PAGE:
Benazir Bhutto (June 21, 1953 – December 27, 2007) twice Prime Minister of Pakistan (1988-1990; 1993-1996) was a Pakistani politician who chaired the Pakistan Peoples Party (PPP), a centre-left political party in Pakistan affiliated to the Socialist International. Bhutto was the first woman elected to lead a Muslim state, having been twice elected Prime Minister of Pakistan.
Bhutto was the eldest child of former prime minister Zulfikar Ali Bhutto, a Pakistani of Sindhi descent and Shia Muslim by faith, and Begum Nusrat Bhutto, a Pakistani of Iranian-Kurdish descent, of similarly Shia Muslim by faith. Her paternal grandfather was Sir Shah Nawaz Bhutto, who came to Larkana Sindh before partition from his native town of Bhatto Kalan, which was situated in the Indian state of Haryana.
Bhutto was sworn in for the first time in 1988 at the age of 35, but was removed from office 20 months later under the order of then-president Ghulam Ishaq Khan on grounds of alleged corruption. In 1993 Bhutto was re-elected but was again removed in 1996 on similar charges, this time by President Farooq Leghari. Bhutto went into self-imposed exile in Dubai in 1998.
Bhutto returned to Pakistan on October 18, 2007, after reaching an understanding with President Pervez Musharraf by which she was granted amnesty and all corruption charges were withdrawn. She was assassinated on December 27, 2007, after departing a PPP rally in the Pakistani city of Rawalpindi, two weeks before the scheduled Pakistani general election of 2008 where she was a leading opposition candidate. Serious questions have been raised about the govenment's version of events.
On December 27, 2007, Bhutto was killed whilst leaving a campaign rally for the PPP at Liaquat National Bagh, where she had given a spirited address to party supporters in the run-up to the January 2008 parliamentary elections. After entering her bulletproof vehicle, Bhutto stood up through its sunroof to wave to the crowds. At this point, a gunman standing behind and to the left of the vehicle fired three shots at her with a pistol (still photographs exist which show a man in dark glasses holding up a handgun, and film footage has also been shown in which a pistol is seen firing a number of shots whose muzzle-flashes are clearly visible). Immediately afterwards, someone in the area (perhaps the white-robed individual visible in several still photographs standing close to the gunman) detonated explosives stored about their person, killing approximately 20 people. Bhutto was critically wounded and was rushed to Rawalpindi General Hospital. She was taken into surgery at 17:35 local time, and pronounced dead at 18:16.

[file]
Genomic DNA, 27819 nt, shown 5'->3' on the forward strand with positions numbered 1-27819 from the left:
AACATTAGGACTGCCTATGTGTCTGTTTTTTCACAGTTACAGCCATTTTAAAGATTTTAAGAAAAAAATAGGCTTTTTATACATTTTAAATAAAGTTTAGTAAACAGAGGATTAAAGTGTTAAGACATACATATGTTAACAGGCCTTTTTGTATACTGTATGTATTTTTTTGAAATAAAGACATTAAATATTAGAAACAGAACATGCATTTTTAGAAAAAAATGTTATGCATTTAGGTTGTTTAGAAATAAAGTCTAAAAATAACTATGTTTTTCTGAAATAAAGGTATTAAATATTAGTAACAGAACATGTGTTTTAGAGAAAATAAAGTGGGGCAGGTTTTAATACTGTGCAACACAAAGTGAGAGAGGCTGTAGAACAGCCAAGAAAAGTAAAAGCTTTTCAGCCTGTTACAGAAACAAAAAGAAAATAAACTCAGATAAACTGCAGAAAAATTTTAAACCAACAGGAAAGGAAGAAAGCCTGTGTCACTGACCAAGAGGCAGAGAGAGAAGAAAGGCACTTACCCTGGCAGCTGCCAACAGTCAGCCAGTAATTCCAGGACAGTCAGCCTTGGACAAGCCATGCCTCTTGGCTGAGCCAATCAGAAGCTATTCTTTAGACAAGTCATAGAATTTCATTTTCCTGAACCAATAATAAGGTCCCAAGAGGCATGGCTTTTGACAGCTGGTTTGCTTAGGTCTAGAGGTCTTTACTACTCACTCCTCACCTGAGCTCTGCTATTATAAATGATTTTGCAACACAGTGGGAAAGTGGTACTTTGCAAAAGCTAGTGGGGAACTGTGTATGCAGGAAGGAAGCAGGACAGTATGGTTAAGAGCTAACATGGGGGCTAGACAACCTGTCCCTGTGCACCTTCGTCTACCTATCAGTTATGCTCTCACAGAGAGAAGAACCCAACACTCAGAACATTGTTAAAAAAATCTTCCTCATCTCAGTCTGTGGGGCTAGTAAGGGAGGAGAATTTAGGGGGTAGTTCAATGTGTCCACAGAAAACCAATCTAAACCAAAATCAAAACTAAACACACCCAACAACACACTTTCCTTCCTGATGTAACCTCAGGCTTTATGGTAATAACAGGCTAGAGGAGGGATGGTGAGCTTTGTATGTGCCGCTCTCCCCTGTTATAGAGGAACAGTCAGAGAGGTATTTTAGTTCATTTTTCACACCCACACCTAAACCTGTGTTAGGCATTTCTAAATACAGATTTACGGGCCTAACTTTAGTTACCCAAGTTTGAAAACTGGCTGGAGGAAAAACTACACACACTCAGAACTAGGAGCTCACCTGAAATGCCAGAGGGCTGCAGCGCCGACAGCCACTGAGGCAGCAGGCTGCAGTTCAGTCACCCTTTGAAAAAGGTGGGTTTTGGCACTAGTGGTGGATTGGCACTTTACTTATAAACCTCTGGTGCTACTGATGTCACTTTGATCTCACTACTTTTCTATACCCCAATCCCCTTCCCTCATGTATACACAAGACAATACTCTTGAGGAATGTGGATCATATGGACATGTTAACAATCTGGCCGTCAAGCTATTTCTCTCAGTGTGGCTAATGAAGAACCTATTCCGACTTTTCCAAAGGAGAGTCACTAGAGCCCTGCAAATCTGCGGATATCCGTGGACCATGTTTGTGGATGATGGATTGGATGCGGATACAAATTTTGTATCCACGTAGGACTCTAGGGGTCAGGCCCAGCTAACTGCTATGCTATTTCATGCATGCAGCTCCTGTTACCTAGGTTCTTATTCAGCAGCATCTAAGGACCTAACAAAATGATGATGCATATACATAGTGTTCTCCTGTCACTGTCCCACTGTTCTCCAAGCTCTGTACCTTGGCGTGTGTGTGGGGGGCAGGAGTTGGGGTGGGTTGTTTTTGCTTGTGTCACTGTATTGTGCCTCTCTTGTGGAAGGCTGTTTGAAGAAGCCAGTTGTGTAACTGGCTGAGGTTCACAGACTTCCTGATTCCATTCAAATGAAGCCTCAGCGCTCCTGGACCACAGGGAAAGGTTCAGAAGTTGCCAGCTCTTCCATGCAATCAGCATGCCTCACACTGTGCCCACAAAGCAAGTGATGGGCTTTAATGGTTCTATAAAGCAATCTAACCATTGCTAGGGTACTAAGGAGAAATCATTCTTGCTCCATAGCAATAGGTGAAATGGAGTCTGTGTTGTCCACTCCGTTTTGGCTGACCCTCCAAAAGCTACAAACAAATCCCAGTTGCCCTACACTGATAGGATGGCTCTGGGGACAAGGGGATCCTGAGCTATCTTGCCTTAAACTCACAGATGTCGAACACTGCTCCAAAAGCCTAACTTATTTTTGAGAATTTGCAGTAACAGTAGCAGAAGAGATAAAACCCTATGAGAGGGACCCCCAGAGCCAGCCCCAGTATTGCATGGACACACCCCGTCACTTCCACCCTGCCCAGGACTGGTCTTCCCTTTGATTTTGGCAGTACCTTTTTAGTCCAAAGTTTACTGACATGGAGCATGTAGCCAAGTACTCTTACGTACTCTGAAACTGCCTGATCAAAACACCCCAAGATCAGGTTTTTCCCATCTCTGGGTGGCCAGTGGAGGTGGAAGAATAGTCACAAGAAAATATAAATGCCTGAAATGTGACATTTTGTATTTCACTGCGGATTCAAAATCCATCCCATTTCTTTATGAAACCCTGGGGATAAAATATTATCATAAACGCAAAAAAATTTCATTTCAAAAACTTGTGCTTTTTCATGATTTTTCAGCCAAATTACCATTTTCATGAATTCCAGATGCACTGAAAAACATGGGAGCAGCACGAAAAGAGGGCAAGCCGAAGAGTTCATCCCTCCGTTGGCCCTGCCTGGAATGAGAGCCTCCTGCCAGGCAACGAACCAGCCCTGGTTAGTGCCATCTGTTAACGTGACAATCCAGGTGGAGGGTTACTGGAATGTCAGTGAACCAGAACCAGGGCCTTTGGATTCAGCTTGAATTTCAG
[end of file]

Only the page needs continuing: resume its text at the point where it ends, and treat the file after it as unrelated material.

Bhutto's body was flown to her hometown of of Garhi Khuda Bakhsh in Larkana District, Sindh, and was buried next to her father in the family mausoleum at a ceremony attended by hundreds of thousands of mourners.
There was some disagreement about the exact cause of death. Bhutto's husband refused to permit an autopsy or post-mortem examination to be carried out. On December 28, 2007, the Interior Ministry of Pakistan stated that "Bhutto was killed when she tried to duck back into the vehicle, and the shock waves from the blast knocked her head into a lever attached to the sunroof, fracturing her skull". However, a hospital spokesman stated earlier that she had suffered shrapnel wounds to the head and that this was the cause of her death. Bhutto's aides have also disputed the Interior Ministry's account.